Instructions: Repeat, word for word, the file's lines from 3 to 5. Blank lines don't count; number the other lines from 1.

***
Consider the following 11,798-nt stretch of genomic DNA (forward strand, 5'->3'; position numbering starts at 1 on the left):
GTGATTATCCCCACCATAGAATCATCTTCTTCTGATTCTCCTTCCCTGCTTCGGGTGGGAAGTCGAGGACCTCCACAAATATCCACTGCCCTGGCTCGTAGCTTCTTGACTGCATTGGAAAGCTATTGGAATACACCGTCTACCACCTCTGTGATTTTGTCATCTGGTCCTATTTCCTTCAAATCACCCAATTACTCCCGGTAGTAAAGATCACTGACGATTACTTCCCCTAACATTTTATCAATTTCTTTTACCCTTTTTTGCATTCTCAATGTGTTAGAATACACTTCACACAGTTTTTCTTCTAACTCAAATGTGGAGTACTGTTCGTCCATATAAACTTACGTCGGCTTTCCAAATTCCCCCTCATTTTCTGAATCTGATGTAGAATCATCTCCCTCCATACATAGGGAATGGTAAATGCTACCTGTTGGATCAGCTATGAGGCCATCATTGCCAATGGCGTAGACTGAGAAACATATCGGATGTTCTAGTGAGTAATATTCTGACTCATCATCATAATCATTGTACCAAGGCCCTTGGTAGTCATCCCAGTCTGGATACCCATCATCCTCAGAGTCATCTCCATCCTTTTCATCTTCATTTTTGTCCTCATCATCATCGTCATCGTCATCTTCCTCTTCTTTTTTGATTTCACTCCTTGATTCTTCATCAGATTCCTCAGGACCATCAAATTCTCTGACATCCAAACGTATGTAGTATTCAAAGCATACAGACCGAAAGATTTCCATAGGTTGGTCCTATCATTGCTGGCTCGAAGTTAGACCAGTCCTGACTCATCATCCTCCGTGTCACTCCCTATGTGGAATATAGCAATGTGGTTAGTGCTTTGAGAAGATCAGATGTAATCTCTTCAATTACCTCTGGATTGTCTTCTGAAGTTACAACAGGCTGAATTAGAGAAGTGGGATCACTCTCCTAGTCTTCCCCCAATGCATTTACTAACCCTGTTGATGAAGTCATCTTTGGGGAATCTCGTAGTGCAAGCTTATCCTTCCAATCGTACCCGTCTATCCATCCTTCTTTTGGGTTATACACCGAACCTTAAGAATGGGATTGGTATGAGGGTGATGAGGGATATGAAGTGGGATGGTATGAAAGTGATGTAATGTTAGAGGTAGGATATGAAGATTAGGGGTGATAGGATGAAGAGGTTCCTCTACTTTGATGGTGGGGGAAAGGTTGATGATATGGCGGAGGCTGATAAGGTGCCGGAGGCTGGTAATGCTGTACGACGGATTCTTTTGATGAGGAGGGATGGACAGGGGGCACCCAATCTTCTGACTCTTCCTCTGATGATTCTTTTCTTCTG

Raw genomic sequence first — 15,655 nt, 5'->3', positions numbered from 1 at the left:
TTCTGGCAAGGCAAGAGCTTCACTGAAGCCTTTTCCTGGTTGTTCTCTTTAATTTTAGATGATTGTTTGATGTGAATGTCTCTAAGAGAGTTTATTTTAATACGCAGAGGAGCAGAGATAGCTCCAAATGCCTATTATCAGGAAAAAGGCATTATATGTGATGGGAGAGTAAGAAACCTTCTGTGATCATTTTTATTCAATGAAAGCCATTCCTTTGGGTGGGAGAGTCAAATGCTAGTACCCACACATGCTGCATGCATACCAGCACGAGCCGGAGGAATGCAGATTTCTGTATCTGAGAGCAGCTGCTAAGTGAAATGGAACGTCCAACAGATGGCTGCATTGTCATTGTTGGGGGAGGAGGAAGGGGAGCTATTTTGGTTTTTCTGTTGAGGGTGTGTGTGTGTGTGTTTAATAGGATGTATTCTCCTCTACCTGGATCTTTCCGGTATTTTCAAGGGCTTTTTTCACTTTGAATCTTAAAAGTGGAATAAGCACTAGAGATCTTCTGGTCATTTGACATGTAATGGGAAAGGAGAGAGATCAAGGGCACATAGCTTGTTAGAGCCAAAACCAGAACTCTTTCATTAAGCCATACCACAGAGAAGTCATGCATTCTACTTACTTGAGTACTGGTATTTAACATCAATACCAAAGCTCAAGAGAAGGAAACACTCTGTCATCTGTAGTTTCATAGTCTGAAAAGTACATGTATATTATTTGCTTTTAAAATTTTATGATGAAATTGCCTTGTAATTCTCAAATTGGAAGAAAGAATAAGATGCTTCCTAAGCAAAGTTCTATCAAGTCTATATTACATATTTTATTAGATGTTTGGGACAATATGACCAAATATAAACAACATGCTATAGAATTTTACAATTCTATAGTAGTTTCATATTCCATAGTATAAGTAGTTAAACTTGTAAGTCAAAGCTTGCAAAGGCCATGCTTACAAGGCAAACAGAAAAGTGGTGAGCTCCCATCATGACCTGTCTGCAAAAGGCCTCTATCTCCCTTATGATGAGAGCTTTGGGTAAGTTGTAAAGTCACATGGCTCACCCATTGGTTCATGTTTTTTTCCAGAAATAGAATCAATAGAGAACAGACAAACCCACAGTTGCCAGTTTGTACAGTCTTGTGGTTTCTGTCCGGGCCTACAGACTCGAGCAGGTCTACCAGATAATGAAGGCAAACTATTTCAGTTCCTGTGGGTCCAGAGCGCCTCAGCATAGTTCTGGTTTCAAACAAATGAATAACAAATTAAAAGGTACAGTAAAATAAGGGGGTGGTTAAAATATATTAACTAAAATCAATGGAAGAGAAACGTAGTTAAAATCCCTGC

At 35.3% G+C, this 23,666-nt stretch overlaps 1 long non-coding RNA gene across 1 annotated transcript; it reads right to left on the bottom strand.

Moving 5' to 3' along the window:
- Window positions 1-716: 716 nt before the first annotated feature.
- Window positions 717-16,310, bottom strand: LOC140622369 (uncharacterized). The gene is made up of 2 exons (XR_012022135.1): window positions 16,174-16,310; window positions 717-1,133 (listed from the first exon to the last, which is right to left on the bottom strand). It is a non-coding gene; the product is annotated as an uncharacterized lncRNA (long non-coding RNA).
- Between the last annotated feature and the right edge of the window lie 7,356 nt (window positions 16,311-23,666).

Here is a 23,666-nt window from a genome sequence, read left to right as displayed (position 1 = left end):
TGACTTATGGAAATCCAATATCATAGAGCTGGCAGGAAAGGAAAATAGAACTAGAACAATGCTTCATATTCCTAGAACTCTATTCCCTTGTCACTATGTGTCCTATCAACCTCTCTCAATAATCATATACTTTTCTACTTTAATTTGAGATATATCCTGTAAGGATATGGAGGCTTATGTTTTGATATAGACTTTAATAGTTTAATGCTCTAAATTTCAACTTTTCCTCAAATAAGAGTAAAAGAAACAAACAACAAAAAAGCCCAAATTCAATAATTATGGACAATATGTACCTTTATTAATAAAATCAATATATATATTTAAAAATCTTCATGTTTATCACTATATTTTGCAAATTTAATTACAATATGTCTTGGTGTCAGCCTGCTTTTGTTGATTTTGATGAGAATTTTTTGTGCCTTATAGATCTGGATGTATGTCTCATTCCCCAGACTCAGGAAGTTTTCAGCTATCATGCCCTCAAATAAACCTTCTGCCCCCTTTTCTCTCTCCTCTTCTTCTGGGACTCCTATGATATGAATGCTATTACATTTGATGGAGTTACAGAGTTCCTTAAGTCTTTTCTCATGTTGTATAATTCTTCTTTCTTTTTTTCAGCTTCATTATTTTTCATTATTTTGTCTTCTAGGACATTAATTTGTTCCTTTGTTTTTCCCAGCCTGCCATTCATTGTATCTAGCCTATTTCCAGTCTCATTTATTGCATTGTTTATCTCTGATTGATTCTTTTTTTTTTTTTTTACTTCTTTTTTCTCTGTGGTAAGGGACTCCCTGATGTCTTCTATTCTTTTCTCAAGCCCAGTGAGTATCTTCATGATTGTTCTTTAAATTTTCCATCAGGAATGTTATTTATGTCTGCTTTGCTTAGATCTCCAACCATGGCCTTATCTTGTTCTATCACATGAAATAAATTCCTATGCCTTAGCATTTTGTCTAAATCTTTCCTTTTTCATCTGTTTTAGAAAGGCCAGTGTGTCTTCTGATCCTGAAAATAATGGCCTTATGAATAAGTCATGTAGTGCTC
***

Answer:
Raw genomic sequence first — 15,655 nt, 5'->3', positions numbered from 1 at the left:
TTCTGGCAAGGCAAGAGCTTCACTGAAGCCTTTTCCTGGTTGTTCTCTTTAATTTTAGATGATTGTTTGATGTGAATGTCTCTAAGAGAGTTTATTTTAATACGCAGAGGAGCAGAGATAGCTCCAAATGCCTATTATCAGGAAAAAGGCATTATATGTGATGGGAGAGTAAGAAACCTTCTGTGATCATTTTTATTCAATGAAAGCCATTCCTTTGGGTGGGAGAGTCAAATGCTAGTACCCACACATGCTGCATGCATACCAGCACGAGCCGGAGGAATGCAGATTTCTGTATCTGAGAGCAGCTGCTAAGTGAAATGGAACGTCCAACAGATGGCTGCATTGTCATTGTTGGGGGAGGAGGAAGGGGAGCTATTTTGGTTTTTCTGTTGAGGGTGTGTGTGTGTGTGTTTAATAGGATGTATTCTCCTCTACCTGGATCTTTCCGGTATTTTCAAGGGCTTTTTTCACTTTGAATCTTAAAAGTGGAATAAGCACTAGAGATCTTCTGGTCATTTGACATGTAATGGGAAAGGAGAGAGATCAAGGGCACATAGCTTGTTAGAGCCAAAACCAGAACTCTTTCATTAAGCCATACCACAGAGAAGTCATGCATTCTACTTACTTGAGTACTGGTATTTAACATCAATACCAAAGCTCAAGAGAAGGAAACACTCTGTCATCTGTAGTTTCATAGTCTGAAAAGTACATGTATATTATTTGCTTTTAAAATTTTATGATGAAATTGCCTTGTAATTCTCAAATTGGAAGAAAGAATAAGATGCTTCCTAAGCAAAGTTCTATCAAGTCTATATTACATATTTTATTAGATGTTTGGGACAATATGACCAAATATAAACAACATGCTATAGAATTTTACAATTCTATAGTAGTTTCATATTCCATAGTATAAGTAGTTAAACTTGTAAGTCAAAGCTTGCAAAGGCCATGCTTACAAGGCAAACAGAAAAGTGGTGAGCTCCCATCATGACCTGTCTGCAAAAGGCCTCTATCTCCCTTATGATGAGAGCTTTGGGTAAGTTGTAAAGTCACATGGCTCACCCATTGGTTCATGTTTTTTTCCAGAAATAGAATCAATAGAGAACAGACAAACCCACAGTTGCCAGTTTGTACAGTCTTGTGGTTTCTGTCCGGGCCTACAGACTCGAGCAGGTCTACCAGATAATGAAGGCAAACTATTTCAGTTCCTGTGGGTCCAGAGCGCCTCAGCATAGTTCTGGTTTCAAACAAATGAATAACAAATTAAAAGGTACAGTAAAATAAGGGGGTGGTTAAAATATATTAACTAAAATCAATGGAAGAGAAACGTAGTTAAAATCCCTGC

At 35.3% G+C, this 23,666-nt stretch overlaps 1 long non-coding RNA gene across 1 annotated transcript; it reads right to left on the bottom strand.